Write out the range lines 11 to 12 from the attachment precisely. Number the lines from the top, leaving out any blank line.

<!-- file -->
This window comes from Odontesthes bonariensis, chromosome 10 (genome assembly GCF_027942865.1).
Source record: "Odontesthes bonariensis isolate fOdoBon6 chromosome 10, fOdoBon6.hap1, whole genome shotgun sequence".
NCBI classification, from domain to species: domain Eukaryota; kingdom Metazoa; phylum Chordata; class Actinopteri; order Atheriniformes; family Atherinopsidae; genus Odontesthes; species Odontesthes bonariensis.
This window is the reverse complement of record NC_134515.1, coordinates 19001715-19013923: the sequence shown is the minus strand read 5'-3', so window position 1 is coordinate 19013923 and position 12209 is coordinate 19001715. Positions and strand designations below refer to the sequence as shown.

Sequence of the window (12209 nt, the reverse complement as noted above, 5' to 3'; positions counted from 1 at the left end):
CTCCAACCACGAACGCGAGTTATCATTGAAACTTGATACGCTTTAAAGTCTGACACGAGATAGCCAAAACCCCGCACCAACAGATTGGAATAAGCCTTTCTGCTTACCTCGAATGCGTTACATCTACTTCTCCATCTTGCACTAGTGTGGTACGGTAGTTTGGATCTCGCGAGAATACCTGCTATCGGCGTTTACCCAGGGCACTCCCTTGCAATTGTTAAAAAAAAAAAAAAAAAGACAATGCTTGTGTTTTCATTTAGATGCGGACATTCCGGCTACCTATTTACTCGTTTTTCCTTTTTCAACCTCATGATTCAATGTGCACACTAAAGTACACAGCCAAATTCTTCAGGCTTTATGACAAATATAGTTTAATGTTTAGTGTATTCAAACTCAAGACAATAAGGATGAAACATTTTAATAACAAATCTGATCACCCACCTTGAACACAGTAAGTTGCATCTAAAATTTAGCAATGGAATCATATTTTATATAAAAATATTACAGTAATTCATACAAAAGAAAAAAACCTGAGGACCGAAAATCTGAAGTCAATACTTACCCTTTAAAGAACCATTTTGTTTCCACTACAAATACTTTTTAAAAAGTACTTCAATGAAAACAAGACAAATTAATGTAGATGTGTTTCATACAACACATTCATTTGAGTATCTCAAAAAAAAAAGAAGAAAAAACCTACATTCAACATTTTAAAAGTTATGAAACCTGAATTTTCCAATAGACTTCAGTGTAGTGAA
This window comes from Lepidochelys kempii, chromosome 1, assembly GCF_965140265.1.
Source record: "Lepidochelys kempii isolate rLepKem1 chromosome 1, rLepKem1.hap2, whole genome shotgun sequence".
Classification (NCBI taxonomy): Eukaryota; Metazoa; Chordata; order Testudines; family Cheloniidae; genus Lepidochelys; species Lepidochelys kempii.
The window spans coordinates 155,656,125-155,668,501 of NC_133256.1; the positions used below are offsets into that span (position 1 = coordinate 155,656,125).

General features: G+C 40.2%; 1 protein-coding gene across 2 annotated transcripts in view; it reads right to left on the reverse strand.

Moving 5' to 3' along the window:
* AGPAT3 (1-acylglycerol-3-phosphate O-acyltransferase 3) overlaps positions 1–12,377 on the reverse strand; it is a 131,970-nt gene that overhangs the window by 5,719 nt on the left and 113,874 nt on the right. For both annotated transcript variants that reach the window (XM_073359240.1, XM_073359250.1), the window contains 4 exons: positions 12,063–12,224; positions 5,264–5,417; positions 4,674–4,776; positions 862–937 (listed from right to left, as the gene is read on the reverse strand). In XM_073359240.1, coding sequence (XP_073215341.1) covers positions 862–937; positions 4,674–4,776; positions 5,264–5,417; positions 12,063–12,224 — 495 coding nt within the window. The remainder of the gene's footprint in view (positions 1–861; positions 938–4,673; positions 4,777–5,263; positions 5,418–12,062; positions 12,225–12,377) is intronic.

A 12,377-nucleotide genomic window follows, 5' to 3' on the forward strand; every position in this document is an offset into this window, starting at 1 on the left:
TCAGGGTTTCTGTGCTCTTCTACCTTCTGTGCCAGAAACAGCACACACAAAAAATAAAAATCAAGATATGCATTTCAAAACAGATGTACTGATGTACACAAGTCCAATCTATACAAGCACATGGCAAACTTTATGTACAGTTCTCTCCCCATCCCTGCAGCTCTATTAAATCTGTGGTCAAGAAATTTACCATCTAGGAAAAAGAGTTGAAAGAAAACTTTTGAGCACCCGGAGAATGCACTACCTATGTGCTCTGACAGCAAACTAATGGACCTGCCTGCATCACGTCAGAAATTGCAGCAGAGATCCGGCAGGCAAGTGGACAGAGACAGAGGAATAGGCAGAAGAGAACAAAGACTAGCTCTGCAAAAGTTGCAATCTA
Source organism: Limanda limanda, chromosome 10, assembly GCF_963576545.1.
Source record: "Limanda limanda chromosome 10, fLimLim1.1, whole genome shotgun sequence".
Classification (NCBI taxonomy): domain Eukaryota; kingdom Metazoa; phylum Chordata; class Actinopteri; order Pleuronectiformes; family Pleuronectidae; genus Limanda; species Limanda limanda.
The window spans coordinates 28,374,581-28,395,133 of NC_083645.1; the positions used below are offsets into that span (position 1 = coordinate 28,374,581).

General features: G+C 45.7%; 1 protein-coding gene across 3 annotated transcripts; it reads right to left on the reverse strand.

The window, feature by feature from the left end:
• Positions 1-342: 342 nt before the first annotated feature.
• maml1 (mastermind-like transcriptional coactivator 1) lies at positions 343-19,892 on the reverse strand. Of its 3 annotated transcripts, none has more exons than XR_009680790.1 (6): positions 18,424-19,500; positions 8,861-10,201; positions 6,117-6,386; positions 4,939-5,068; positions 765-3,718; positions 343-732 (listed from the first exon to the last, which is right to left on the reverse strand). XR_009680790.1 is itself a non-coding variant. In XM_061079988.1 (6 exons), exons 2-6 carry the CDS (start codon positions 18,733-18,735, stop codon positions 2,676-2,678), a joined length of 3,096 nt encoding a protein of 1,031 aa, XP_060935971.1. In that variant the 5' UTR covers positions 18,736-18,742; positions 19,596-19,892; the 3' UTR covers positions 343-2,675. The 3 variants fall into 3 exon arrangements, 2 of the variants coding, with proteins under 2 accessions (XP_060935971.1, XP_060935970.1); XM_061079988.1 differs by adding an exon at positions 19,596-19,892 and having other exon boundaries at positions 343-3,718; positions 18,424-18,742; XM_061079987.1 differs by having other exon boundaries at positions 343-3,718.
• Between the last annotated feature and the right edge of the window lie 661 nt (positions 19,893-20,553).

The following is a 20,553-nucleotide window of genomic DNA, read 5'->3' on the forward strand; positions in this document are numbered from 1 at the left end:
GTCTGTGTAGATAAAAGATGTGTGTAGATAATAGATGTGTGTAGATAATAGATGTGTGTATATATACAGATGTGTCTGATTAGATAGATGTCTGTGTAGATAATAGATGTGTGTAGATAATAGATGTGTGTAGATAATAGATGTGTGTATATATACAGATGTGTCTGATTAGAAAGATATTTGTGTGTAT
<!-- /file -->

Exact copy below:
General features: G+C 40.2%; 1 protein-coding gene across 2 annotated transcripts in view; it reads right to left on the reverse strand.

Moving 5' to 3' along the window: